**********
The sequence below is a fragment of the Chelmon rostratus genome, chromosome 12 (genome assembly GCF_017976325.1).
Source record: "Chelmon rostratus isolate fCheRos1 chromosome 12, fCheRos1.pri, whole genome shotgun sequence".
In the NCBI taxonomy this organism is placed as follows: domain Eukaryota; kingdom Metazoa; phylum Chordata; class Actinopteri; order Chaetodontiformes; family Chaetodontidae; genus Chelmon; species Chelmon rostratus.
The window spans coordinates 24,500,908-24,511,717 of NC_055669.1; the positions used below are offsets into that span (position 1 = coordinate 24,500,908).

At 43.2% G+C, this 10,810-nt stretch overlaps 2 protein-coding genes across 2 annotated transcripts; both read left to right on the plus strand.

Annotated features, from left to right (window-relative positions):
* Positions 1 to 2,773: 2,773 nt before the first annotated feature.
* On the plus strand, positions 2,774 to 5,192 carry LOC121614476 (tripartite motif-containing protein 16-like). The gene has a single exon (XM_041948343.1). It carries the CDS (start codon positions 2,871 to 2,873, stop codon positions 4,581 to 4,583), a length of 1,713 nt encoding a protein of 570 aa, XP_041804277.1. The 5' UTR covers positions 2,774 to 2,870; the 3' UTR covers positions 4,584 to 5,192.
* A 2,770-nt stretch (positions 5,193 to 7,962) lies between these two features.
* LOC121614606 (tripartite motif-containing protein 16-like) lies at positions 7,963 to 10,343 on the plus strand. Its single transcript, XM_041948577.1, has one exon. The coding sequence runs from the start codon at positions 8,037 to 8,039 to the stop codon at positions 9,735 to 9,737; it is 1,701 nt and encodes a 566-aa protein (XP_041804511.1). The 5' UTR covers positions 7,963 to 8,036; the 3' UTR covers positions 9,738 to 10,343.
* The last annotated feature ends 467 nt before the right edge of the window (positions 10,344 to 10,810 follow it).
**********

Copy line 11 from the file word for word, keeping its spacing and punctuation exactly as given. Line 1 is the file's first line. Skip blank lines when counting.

* The last annotated feature ends 467 nt before the right edge of the window (positions 10,344 to 10,810 follow it).